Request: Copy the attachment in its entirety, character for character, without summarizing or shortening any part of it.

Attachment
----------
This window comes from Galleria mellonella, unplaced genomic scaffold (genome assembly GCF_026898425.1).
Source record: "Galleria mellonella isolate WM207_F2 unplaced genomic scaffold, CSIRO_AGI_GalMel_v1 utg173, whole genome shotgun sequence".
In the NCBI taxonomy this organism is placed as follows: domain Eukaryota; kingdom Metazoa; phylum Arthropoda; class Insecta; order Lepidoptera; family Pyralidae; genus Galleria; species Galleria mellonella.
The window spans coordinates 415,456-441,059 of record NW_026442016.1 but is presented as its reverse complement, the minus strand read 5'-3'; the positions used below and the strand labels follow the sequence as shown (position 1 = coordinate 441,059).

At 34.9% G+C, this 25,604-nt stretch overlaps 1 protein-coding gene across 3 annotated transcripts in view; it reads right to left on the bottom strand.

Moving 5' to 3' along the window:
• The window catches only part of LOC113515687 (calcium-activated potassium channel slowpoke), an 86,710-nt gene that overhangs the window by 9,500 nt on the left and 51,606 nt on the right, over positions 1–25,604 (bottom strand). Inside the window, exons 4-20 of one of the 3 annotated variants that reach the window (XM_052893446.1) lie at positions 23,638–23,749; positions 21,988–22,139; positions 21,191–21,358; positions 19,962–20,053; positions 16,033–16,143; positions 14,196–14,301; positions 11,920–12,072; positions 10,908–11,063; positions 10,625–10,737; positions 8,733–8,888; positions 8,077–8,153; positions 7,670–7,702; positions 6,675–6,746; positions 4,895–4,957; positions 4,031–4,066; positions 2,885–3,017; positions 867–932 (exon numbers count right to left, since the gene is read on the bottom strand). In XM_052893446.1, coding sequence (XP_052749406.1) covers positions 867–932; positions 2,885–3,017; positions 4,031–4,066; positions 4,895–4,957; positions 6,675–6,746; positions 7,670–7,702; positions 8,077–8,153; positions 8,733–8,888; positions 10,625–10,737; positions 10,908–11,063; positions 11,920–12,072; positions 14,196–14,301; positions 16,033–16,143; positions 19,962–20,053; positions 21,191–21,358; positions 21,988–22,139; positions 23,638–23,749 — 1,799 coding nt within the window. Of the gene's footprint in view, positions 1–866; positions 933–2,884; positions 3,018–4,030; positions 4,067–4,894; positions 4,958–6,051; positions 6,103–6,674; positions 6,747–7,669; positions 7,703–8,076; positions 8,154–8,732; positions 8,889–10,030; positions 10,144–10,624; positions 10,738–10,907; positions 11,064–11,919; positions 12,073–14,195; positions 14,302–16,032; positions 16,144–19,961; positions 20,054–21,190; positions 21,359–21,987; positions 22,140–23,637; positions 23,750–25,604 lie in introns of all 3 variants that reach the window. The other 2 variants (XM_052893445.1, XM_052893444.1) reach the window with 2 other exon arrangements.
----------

This window comes from Galleria mellonella, unplaced genomic scaffold (genome assembly GCF_026898425.1).
Source record: "Galleria mellonella isolate WM207_F2 unplaced genomic scaffold, CSIRO_AGI_GalMel_v1 utg173, whole genome shotgun sequence".
In the NCBI taxonomy this organism is placed as follows: domain Eukaryota; kingdom Metazoa; phylum Arthropoda; class Insecta; order Lepidoptera; family Pyralidae; genus Galleria; species Galleria mellonella.
The window spans coordinates 415,456-441,059 of record NW_026442016.1 but is presented as its reverse complement, the minus strand read 5'-3'; the positions used below and the strand labels follow the sequence as shown (position 1 = coordinate 441,059).

At 34.9% G+C, this 25,604-nt stretch overlaps 1 protein-coding gene across 3 annotated transcripts in view; it reads right to left on the bottom strand.

Moving 5' to 3' along the window:
• The window catches only part of LOC113515687 (calcium-activated potassium channel slowpoke), an 86,710-nt gene that overhangs the window by 9,500 nt on the left and 51,606 nt on the right, over positions 1–25,604 (bottom strand). Inside the window, exons 4-20 of one of the 3 annotated variants that reach the window (XM_052893446.1) lie at positions 23,638–23,749; positions 21,988–22,139; positions 21,191–21,358; positions 19,962–20,053; positions 16,033–16,143; positions 14,196–14,301; positions 11,920–12,072; positions 10,908–11,063; positions 10,625–10,737; positions 8,733–8,888; positions 8,077–8,153; positions 7,670–7,702; positions 6,675–6,746; positions 4,895–4,957; positions 4,031–4,066; positions 2,885–3,017; positions 867–932 (exon numbers count right to left, since the gene is read on the bottom strand). In XM_052893446.1, coding sequence (XP_052749406.1) covers positions 867–932; positions 2,885–3,017; positions 4,031–4,066; positions 4,895–4,957; positions 6,675–6,746; positions 7,670–7,702; positions 8,077–8,153; positions 8,733–8,888; positions 10,625–10,737; positions 10,908–11,063; positions 11,920–12,072; positions 14,196–14,301; positions 16,033–16,143; positions 19,962–20,053; positions 21,191–21,358; positions 21,988–22,139; positions 23,638–23,749 — 1,799 coding nt within the window. Of the gene's footprint in view, positions 1–866; positions 933–2,884; positions 3,018–4,030; positions 4,067–4,894; positions 4,958–6,051; positions 6,103–6,674; positions 6,747–7,669; positions 7,703–8,076; positions 8,154–8,732; positions 8,889–10,030; positions 10,144–10,624; positions 10,738–10,907; positions 11,064–11,919; positions 12,073–14,195; positions 14,302–16,032; positions 16,144–19,961; positions 20,054–21,190; positions 21,359–21,987; positions 22,140–23,637; positions 23,750–25,604 lie in introns of all 3 variants that reach the window. The other 2 variants (XM_052893445.1, XM_052893444.1) reach the window with 2 other exon arrangements.